Classic support based approaches efficiently address frequent sequence mining. However, support based mining has been shown to suffer from a bias towards short sequences. In this paper, we propose a method to resolve this bias when mining the most frequent sequences. In order to resolve the length bias we define norm-frequency, based on the statistical zscore of support, and use it to replace support based frequency. Our approach mines the subsequences that are frequent relative to other subsequences of the same length. Unfortunately, naive use of norm-frequency hinders mining scalability. Using normfrequency breaks the anti-monotonic property of support, an important part in being able to prune large sets of candidate sequences. We describe a bound that enables pruning to provide scalability. Calculation of the bound uses a preprocessing stage on a sample of the dataset. Sampling the data creates a distortion in the samples measures. We present a method to correct this distortion. We conducted experiments on 4 data sets, including synthetic data, textual data, remote control zapping data and computer user input data. Experimental results establish that we manage to overcome the short sequence bias successfully, and to illustrate the production of meaningful sequences with our mining algorithm.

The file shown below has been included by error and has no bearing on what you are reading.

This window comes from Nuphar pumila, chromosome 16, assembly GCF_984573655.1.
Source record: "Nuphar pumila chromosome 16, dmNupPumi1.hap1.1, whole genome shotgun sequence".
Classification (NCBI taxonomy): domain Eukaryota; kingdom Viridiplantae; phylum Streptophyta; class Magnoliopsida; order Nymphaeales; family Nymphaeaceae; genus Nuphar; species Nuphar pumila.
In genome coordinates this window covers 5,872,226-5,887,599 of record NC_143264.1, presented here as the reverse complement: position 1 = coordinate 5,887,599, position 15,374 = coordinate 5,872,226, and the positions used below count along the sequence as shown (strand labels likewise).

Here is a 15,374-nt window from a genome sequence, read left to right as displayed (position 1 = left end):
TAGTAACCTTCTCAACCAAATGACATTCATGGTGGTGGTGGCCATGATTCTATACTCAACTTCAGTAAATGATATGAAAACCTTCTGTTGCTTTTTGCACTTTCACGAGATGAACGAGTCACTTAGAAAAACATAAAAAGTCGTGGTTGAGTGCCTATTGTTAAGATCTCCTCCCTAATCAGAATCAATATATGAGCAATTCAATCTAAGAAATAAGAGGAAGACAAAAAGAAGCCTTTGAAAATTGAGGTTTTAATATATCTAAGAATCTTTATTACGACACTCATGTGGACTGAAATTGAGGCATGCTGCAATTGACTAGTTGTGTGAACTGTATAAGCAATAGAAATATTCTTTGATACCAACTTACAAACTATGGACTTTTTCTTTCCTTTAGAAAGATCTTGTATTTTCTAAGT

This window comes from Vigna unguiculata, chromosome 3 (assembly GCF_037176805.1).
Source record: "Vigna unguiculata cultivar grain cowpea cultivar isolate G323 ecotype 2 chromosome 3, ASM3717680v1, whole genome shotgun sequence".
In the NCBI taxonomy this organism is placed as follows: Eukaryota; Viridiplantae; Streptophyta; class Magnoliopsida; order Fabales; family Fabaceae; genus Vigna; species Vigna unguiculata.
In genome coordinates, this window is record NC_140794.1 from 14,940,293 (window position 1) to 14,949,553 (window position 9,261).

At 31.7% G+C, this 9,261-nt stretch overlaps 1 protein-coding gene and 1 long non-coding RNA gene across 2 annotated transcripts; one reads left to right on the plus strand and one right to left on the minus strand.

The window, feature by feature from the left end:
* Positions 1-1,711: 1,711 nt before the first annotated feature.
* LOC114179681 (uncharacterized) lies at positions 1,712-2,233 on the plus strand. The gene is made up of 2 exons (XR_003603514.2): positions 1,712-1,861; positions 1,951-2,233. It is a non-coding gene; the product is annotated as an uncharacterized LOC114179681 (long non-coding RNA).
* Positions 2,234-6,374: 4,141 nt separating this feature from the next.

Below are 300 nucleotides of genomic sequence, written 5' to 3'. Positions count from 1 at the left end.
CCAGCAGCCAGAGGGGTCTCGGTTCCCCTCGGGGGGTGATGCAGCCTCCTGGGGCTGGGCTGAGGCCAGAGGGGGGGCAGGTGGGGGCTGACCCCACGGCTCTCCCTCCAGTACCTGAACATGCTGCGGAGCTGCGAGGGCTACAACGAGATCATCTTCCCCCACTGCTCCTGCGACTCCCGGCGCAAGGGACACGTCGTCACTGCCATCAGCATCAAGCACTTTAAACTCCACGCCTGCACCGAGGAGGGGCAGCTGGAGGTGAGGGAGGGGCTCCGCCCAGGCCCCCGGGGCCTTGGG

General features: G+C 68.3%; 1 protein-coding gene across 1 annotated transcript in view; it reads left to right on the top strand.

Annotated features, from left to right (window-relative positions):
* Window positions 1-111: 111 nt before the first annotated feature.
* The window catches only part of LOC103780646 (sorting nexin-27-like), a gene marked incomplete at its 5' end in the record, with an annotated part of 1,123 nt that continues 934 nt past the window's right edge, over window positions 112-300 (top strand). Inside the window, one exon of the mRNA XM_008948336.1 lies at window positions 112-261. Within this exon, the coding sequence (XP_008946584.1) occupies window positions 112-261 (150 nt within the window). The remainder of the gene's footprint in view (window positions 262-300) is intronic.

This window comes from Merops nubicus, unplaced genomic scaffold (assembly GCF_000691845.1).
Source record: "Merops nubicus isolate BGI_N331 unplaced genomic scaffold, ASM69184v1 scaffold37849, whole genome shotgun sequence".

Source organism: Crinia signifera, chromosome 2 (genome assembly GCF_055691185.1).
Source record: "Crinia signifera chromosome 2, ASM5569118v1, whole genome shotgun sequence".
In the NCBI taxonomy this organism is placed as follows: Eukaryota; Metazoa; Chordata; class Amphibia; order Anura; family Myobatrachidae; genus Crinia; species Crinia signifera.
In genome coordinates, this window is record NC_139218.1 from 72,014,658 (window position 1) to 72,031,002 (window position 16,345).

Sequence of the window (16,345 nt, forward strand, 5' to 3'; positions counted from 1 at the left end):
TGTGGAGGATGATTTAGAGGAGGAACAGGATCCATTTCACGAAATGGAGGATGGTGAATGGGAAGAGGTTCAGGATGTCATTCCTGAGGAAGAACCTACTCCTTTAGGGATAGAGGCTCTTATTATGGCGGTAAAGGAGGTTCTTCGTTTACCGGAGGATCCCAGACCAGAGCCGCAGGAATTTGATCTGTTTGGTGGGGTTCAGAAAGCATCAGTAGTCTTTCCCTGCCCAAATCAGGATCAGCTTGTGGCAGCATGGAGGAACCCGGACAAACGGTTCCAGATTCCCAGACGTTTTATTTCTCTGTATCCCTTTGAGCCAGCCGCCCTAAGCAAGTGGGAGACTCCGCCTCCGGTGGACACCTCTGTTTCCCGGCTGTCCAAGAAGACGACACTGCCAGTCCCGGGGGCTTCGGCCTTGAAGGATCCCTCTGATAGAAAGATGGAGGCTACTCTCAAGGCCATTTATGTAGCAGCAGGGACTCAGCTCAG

|Number of pages||15|
|Journal||International Journal On Advances in Intelligent Systems|
|State||Published - 2014|